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Mississippi Court Invalidates Medical Marijuana Initiative
Mississippi legislators first formulated the Cannabis Legalization Bill to make medical marijuana legal in the state. As expected, the legislation passed all bodies and was all set to become state law. However, it wasn’t to be.
The Supreme Court overruled the law based on some procedural flaw. The fact that the bill passed with tremendous support and was still overturned angered voters. After the court denied them, the lawmakers are ever so determined to create new legislation to legalize recreational and medical pot in the state.
Just like they passed a ballot last year, lawmakers plan to gather the public in their support before proceedings move forward. Therefore, they conducted surveys and collected data to see whether the passage of a new bill is in their favor or not.
Mississippi Medical Marijuana
Surprisingly, 63 percent of all voters favor the passage of a new Mississippi Marijuana Legalization Bill. Moreover, they are also deeply angered. Over 52 percent of the voters claimed that they would back out from voting altogether if the legislation did not receive a positive response from the authorities.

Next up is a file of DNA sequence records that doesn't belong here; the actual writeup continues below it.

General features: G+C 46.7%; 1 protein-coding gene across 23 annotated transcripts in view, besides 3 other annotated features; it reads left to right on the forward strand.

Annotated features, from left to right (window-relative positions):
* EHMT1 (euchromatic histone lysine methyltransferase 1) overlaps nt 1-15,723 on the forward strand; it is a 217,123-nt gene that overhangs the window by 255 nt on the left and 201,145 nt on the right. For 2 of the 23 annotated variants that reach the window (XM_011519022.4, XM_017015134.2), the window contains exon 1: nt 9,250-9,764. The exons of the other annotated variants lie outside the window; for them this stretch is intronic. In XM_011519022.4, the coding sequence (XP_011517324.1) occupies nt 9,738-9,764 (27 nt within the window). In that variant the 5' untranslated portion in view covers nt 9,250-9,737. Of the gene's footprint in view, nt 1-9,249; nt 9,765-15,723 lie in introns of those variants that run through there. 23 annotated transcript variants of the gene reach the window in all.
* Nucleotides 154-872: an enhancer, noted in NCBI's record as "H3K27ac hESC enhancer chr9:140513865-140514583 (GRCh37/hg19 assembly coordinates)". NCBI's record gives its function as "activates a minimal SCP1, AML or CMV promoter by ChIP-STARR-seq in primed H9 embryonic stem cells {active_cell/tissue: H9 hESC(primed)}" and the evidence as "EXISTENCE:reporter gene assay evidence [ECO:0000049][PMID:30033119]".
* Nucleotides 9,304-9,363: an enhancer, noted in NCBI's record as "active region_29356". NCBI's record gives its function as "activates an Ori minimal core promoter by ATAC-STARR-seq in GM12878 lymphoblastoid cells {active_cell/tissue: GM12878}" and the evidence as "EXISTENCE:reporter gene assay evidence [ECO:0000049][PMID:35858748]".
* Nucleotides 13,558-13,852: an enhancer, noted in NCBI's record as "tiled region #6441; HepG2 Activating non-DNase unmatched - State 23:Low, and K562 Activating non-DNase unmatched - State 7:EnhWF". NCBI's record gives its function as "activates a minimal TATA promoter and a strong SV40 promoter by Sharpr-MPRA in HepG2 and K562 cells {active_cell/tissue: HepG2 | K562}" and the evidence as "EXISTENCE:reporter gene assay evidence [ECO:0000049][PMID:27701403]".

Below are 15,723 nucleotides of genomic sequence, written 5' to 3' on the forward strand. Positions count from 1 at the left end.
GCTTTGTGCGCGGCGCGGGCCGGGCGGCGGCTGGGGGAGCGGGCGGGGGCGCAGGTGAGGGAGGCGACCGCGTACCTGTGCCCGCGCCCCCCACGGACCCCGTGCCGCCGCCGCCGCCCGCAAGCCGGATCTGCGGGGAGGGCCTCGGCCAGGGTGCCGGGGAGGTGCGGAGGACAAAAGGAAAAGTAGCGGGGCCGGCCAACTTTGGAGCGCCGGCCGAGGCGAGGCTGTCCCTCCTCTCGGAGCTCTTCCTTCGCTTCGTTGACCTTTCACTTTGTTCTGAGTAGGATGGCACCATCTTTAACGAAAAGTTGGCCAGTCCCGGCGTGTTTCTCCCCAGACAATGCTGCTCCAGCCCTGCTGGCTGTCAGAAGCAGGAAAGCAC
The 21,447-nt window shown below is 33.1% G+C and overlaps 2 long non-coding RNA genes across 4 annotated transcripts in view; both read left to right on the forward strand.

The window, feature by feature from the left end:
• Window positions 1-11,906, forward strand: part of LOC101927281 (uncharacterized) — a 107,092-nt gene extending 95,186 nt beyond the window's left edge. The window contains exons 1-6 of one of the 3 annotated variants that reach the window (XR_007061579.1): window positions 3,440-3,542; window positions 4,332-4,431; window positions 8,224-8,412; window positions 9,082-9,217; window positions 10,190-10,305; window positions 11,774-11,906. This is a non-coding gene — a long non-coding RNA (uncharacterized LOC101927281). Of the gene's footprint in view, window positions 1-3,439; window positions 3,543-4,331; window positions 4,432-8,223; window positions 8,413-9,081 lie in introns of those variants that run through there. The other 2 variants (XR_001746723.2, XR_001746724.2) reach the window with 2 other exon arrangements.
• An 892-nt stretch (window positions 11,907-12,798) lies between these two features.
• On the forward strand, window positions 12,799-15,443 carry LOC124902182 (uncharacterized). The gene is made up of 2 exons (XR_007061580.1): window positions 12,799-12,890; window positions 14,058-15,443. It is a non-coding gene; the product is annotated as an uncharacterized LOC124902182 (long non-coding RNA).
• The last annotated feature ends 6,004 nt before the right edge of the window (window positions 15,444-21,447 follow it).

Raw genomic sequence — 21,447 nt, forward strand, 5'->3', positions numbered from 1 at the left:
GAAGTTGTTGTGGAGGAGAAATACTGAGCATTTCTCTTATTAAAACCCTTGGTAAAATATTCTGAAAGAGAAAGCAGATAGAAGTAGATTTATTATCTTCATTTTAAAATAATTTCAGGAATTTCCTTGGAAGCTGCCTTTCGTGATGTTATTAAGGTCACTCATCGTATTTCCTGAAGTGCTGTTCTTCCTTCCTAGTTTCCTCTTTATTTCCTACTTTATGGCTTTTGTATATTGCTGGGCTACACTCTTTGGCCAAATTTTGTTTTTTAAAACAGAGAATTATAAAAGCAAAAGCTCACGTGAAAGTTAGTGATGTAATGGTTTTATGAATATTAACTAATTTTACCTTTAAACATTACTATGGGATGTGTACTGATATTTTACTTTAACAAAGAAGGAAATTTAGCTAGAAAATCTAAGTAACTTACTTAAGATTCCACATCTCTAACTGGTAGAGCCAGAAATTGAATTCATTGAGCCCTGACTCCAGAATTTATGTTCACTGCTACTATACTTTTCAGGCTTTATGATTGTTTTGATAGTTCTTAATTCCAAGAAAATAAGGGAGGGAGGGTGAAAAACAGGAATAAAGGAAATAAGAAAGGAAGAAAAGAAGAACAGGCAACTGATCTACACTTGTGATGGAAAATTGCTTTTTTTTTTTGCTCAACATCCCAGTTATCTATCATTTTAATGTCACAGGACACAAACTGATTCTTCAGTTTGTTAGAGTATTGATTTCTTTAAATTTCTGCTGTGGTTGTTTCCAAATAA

Additionally, the Senate held a conference this past week to discuss the state of cannabis legalization in the state. They analyzed what the bill should appear from the outlook and what points are crucial to be mentioned.
Furthermore, medical marijuana got the bulk of support from all demographic categories; ages, classes, parties, and genders. With these statistics, the day when medicinal marijuana is made legal in the state is definitely near. The reason behind this strong support is the fact that the herb has proved therapeutic benefits that help loads of people manage their symptoms.
On the contrary, recreational cannabis legalization is another topic altogether. As the medical aspect is distinct from recreational hemp usage, there are no scientific studies to back the bill. On top of that, only the youth support the legalization, while older Republicans strongly oppose the herb’s recreational use.
Nonetheless, the earliest the bill can become state law is January 2022.